Donald Trump’s caravan of ignorance rolled along over the weekend. Along with his claptrap on everything from a “massive recession” (with directions not to invest in the stock market) to spurring an arms race in Asia came his now familiar ways of diverting attention from his dearth of knowledge about virtually all policy issues.

On “Fox News Sunday” he seemed not to know that NATO troops were fighting terrorism in Afghanistan or that South Korea and Japan contributed to their own defense. When confronted with his own ignorance, he tries to wriggle out with some caveat not previously raised, like this:

TRUMP:  There’s always a learning curve.  I don’t care if you’ve been doing it all your life, there’s a learning curve, especially with something like you’re talking about NATO, when you’re talking about — because it is a very movable subject.
I will say this: NATO is obsolete.  NATO doesn’t cover terrorism.  NATO was based around the Soviet Union . . . .
WALLACE:  Okay, fine.  Do you know how many NATO soldiers have died in Afghanistan helping us after the 9/11 attack on the U.S.?  Do you know how many NATO soldiers have died?
TRUMP:  I’m not saying — I’m not saying it’s a bad thing.  I’m saying it’s unfair —
WALLACE:  A thousand is the answer.
TRUMP:  Fine, I’m saying — and it’s a lot of soldiers.  I’m saying it’s a — I’m saying it’s unfair to us.  It’s unfair to us as a country.
WALLACE:  But they’ve been defending us against terrorism.
TRUMP:  Excuse me.  We are paying so much money, disproportionately.  We have countries that are being carried along.
It’s not fair to the United States, not fair to the citizens, and not fair to the taxpayers.  And what I said was exactly right.
Now when they cover it, they say, Donald Trump doesn’t like NATO.  I think NATO’s fine.  I think NATO has to be readjusted.  I think we have to cover terrorism, because we’re really not covering terrorism.
WALLACE:  Well, in Afghanistan we are.
TRUMP:  Sure.  But, we —
WALLACE:  Well, that counts, sir.
TRUMP:  We have to — excuse me.  I’m sure it counts.  But I’m saying, we have to be very specific on terrorism.

In short Trump was wrong: NATO does “cover” terrorism, contrary to his initial declaration. Rather than admit error, Trump hedged and qualified his answers, but that could not disguise an embarrassing lack of understanding about what NATO does. (Maybe he would not think NATO obsolete if he actually knew what it was doing.)

Likewise, he had to backpedal and qualify  his insistence that South Korea and Japan don’t pay for their own defense:

TRUMP:  Sometimes you’re better off saying, hey, wait a minute.  We’re defending Japan, we’re — I mean, what we’re doing is costing us a fortune, and not only Japan, South Korea.  We have 28,000 soldiers on the line.  And part of that defense is nukes, right?
At some point, they have to pay us, because we cannot continue —
WALLACE:  But they do pay us.
TRUMP:  They pay us peanuts.
WALLACE:  They pay us almost $1 billion, South Korea.  I think $2 billion in Japan.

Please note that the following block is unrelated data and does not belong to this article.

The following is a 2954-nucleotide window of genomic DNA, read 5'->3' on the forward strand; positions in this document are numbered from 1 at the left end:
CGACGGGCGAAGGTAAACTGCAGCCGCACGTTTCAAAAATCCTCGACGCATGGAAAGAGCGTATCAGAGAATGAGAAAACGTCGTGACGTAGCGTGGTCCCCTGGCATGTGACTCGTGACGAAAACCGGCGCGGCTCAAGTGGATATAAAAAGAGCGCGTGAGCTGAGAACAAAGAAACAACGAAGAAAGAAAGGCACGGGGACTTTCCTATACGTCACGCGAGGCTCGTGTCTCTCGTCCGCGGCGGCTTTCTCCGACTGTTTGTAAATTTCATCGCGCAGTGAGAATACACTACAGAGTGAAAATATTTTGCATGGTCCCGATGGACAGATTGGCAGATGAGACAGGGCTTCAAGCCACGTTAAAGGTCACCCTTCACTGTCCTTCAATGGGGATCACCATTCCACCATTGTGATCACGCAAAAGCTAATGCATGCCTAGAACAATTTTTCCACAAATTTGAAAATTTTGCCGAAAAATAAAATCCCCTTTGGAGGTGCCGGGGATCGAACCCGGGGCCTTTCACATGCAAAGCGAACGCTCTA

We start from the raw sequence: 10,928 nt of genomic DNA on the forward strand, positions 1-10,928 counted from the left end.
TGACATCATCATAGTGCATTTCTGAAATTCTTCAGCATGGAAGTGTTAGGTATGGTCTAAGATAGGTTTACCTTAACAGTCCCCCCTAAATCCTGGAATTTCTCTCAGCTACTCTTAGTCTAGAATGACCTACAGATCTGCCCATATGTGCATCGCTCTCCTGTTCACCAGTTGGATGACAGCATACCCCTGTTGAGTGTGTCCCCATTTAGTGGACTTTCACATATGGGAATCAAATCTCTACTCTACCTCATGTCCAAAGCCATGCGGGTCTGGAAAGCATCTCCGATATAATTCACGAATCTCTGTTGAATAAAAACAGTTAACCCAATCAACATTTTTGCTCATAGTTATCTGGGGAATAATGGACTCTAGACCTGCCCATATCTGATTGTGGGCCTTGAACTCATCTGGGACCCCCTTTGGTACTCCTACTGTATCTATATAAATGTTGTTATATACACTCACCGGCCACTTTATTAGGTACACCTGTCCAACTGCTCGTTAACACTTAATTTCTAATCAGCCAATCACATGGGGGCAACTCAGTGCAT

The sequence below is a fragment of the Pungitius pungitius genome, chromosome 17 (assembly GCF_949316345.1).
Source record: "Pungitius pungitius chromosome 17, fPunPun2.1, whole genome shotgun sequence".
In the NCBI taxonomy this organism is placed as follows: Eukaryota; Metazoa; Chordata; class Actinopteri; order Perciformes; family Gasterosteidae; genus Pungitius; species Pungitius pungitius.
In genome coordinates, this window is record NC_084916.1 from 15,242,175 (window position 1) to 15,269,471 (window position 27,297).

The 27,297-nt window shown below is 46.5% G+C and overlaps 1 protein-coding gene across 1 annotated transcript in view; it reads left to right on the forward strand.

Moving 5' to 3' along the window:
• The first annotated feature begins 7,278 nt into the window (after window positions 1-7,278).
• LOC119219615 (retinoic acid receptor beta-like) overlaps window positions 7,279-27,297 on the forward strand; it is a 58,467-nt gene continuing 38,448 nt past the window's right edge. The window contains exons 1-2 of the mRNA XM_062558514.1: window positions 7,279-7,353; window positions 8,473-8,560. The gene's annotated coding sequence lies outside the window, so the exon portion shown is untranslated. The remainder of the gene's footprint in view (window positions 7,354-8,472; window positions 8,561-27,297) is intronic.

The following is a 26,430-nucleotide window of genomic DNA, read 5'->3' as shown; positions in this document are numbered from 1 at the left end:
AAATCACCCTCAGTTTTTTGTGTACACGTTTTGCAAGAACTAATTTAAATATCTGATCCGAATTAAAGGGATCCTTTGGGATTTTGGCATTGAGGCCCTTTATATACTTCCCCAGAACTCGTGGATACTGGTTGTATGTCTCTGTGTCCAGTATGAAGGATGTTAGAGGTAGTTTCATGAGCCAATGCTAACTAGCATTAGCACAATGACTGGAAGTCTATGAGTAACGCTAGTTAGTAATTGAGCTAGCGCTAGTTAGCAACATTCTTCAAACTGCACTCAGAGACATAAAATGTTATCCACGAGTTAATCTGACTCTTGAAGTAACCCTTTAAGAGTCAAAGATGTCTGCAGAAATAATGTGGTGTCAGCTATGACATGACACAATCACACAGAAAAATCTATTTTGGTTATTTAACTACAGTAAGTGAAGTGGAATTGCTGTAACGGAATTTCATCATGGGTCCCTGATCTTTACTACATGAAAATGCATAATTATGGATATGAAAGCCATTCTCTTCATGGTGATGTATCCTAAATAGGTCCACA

TRUMP:  That’s peanuts compared to what we’re talking about and compared to the real threat.

Does anyone really think Trump knew that these countries collectively paid $3 billion for their own defense? Of course he didn’t.

In addition to retreating slowly when caught in obvious falsehoods, Trump often uses another tactic: Self-pity. The billionaire is now always the victim. Ask him about the broken pledge and he claims Republicans are not treating him “fairly.” Nailed on video evidence that his campaign manager lied when he said he had not touched reporter Michelle Fields, Trump whines he should not have to apologize because she allegedly misrepresented the event early on and “Early on is all that matters.” Huh?! On “Face the Nation,” he wouldn’t even admit Corey Lewandowski touched Fields. Instead, he claimed to be the victim (“And, by the way, by the way, she grabbed me, just so you understand.”)

On abortion, Chris Matthews’s question was too tricky, his campaign claims. On the Klu Klux Klan and David Duke, the ear piece was not working properly, he later said. When Cruz’s team outmaneuvers Trump on delegates Trump responds, again, by whining. “It could be illegal, if you want to know the truth,” he says falsely, betraying his team’s lack of sophistication as to how to woo delegates. On and on, always someone else’s fault. Among the most privileged men ever to run for president who claims always to be a “winner,” Trump is apparently the most victimized man in the country.

Trump does not bother to learn anything about anything, nor can he admit error. Instead he squirms and retreats ever so slightly — or plays the victim. It’s the behavior of a child, a very spoiled one who is used to getting his way all the time. It is a dangerous combination — abject ignorance and refusal to admit error. It forces him to lie — a lot — and to contradict himself — a lot. (Any parent of a toddler or teacher of a kid who never read the book he’s reporting on will recognize his routine.)

Aside from the lack of character and the shockingly juvenile temperament this reveals, the potential consequences of such behavior in a man who wants to be president are alarming. We’re heading for a massive recession! Give nukes to South Korea! Go target women and children! When you are president, words have consequences. They can induce economic panic, provoke foes and destabilize alliances. This is why he should never be president, and why self-respecting Republicans should not make him the standard bearer of their party.